By Rabbi Michelle Greenfield
Seven and a half years ago, I was standing in the corner of a classroom at the Kennedy Day School in Boston. I had taken a job as a classroom assistant because I had been uncomfortable there during my interview. I hadn’t known how to interact with the kids as they walked or were pushed through the hallway. I didn’t want to be uncomfortable with difference. And I needed a job. So I ended up in the corner of classroom 3 on my first day not just uncomfortable, but terrified. I knew nothing about orthotics, diapers, wheelchairs, or feeding tubes, and I didn’t know how to love a fourteen year old who was still learning about cause and effect or a ten year old who had never responded to any stimuli.
Recently, Educator Lisa Friedman wrote a piece reminding us that not everybody who does special education ‘ends up’ in this field. I didn’t end up here, but I also don’t feel that I made a choice. I fell in love against my will. I watched the teachers and did what they did–I tried to have the patience that they had when they positioned a child with poor muscle control, and I tried to react as calmly as they did when I ended up with ground food on my shirt at lunchtime. And by the end of the year, I was in love. My plan was to spend a year at the Kennedy School and then to move on. I was applying to rabbinical school, and this was just a stop on the way there. I did leave the school after a year, but I still haven’t moved on. I moved to Philadelphia, spent a year Israel, and became a rabbi, but I haven’t moved on.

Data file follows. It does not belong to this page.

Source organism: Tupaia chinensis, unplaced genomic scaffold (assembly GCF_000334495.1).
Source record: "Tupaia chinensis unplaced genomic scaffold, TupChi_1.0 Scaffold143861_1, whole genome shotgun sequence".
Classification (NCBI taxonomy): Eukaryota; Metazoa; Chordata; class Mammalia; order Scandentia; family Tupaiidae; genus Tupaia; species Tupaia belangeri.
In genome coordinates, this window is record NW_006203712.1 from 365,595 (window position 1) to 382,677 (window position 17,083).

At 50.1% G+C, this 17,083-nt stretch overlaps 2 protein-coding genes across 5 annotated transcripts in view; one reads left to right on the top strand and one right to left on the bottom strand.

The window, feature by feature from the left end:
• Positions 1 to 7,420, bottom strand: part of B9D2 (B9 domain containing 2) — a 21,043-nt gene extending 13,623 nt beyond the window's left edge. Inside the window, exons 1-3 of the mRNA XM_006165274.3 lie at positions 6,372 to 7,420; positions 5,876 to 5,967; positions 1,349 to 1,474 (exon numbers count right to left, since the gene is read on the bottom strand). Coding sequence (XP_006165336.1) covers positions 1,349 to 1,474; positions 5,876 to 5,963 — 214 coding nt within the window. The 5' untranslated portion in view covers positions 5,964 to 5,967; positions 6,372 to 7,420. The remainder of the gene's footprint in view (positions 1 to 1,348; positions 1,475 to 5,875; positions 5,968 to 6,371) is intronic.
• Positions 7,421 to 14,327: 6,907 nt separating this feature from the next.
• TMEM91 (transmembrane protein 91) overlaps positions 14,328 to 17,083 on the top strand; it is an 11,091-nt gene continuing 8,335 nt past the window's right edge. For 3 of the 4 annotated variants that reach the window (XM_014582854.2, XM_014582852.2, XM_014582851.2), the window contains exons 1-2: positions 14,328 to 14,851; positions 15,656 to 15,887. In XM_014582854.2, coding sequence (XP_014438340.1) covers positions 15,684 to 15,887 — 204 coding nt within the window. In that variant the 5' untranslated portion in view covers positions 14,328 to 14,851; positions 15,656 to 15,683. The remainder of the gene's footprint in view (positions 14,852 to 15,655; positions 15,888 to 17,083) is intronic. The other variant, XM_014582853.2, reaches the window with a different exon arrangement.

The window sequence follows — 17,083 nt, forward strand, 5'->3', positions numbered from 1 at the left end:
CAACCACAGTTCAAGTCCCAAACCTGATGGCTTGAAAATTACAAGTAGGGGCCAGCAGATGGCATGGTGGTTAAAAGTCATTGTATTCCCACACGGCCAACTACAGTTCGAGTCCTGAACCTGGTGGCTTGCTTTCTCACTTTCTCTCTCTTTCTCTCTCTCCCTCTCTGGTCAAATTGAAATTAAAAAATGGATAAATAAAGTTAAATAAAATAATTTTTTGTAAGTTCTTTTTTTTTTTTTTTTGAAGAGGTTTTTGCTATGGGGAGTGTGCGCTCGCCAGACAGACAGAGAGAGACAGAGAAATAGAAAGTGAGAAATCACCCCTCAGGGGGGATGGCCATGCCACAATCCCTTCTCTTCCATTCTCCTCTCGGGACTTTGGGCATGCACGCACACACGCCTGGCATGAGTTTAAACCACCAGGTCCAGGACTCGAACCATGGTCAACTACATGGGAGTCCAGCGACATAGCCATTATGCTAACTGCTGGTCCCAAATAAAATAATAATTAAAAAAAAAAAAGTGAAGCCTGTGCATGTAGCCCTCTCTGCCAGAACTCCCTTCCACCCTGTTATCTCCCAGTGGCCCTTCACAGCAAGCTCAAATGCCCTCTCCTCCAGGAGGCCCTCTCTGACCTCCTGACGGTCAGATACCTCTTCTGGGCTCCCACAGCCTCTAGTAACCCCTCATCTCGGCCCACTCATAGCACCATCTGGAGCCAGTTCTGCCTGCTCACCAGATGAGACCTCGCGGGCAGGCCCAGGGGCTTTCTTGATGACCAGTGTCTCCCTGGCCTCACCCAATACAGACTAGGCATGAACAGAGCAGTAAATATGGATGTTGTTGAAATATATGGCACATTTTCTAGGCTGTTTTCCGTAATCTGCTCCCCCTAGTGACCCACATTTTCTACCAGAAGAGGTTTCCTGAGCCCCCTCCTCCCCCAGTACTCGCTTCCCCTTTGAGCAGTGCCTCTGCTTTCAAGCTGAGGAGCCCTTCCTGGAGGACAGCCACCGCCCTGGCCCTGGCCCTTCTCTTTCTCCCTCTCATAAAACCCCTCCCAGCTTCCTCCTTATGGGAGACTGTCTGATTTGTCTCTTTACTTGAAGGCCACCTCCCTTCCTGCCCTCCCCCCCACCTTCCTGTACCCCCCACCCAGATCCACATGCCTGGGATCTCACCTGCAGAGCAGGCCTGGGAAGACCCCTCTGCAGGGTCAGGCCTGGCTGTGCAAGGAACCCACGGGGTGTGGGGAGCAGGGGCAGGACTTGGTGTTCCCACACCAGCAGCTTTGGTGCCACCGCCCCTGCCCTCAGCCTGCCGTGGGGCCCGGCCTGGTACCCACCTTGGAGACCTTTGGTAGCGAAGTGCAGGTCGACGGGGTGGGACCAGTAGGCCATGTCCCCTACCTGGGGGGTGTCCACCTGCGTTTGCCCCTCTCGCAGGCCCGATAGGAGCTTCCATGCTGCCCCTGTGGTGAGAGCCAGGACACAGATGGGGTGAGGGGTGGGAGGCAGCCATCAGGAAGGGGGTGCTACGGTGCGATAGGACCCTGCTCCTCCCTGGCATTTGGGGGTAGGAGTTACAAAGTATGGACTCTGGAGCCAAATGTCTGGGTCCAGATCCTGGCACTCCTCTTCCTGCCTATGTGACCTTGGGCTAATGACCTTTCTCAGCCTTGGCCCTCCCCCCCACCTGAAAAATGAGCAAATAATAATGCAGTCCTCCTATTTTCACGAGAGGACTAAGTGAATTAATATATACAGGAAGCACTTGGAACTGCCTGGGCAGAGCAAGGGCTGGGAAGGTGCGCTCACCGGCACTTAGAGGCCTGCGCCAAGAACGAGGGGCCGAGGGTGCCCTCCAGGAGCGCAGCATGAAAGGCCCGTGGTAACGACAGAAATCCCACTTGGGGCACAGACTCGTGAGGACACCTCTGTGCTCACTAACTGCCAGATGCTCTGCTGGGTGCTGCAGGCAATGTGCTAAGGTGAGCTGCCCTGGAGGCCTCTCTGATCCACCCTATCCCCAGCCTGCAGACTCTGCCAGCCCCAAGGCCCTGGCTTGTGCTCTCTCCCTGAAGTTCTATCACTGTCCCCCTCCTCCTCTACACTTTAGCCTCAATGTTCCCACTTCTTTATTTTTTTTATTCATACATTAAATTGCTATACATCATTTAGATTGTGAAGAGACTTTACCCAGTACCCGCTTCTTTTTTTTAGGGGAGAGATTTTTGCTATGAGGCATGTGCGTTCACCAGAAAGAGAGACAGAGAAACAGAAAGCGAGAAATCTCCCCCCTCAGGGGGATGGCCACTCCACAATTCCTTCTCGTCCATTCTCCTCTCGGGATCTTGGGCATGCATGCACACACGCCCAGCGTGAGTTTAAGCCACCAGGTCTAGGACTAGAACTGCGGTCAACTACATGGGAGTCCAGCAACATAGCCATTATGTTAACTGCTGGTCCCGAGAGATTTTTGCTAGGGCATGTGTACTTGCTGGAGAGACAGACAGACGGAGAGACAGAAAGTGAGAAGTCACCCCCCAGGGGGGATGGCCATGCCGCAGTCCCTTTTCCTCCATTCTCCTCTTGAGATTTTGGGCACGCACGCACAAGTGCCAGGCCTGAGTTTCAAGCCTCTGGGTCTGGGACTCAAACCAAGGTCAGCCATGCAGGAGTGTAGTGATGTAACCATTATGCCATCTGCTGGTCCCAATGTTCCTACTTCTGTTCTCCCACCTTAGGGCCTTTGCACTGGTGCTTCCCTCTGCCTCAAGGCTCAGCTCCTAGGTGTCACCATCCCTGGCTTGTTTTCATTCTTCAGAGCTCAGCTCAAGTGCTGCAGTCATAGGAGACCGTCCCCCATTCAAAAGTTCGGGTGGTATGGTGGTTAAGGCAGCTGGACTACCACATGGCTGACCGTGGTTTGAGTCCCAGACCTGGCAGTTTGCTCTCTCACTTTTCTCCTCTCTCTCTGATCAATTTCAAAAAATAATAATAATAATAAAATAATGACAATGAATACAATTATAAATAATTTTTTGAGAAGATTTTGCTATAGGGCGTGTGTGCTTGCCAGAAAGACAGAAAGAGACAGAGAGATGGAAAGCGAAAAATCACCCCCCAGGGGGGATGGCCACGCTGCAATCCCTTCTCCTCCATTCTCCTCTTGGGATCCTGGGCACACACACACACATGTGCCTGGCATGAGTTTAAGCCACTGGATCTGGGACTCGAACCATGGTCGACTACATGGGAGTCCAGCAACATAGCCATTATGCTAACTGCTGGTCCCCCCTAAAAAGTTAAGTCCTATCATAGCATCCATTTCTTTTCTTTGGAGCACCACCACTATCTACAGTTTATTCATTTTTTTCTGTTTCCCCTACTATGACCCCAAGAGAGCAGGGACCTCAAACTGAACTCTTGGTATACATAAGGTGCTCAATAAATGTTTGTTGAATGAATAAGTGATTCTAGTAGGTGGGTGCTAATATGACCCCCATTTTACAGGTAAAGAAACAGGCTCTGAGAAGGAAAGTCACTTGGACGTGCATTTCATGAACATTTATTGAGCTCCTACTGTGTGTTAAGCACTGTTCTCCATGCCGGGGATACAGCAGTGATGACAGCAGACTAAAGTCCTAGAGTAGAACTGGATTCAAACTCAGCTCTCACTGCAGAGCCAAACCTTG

In my first year of rabbinical school, my advisor asked my why I was there. She wanted to know why, if what I wanted to do was special education, I also needed to send five years studying to be a rabbi. It was a good question, but I already knew the answer. I imagined parents being able to go to rabbi and talk about a new diagnosis, or an IEP meeting. I imagined a Jewish space that didn’t just have a ramp, but that also included the families of the kids that I worked with. I wanted to be that Rabbi. I spent five years as a student raising my hands and asking the same question, “What about people with disabilities?” In life cycle class, I wanted to know why all of the imaginary funerals were for people who had lived long lives without any disabilities or challenges. When learning about group dynamics, I wanted to know how things would change if a group was made up of people with autism. When talking about pastoral care, I wanted to know about caring for people who were unable to speak. I’m sure my classmates and my teachers were frustrated at times, but I also think they learned something about differences and disabilities.
As a Rabbi, it is my hope that families can turn to Jewish community and Jewish institutions at times of difficulty and also at times of joy. For families of kids with special needs, this means having somebody there who speaks their language, who is familiar not only with the alphabet soup of Jewish organizations, but also with alphabet soup of special needs. It may mean finding a synagogue that is physically accessible, but it may also mean finding a synagogue where they can feed their child without being stared it. It may mean finding a school that has a special educator to help with Hebrew, and it may mean finding a tutor who knows about facilitated communication. While it takes the efforts of a whole community to become truly inclusive, Jewish professionals can be at the forefront of this effort. We, as Jewish professionals, can partner with people with special needs and their families, but we can also make a commitment to being the driving forces behind inclusion initiatives. We can continue to work together to create spaces where everybody is welcome.
Rabbi Michelle Greenfield serves children and teens with special needs and their families through the Celebrations! program at Mishkan Shalom.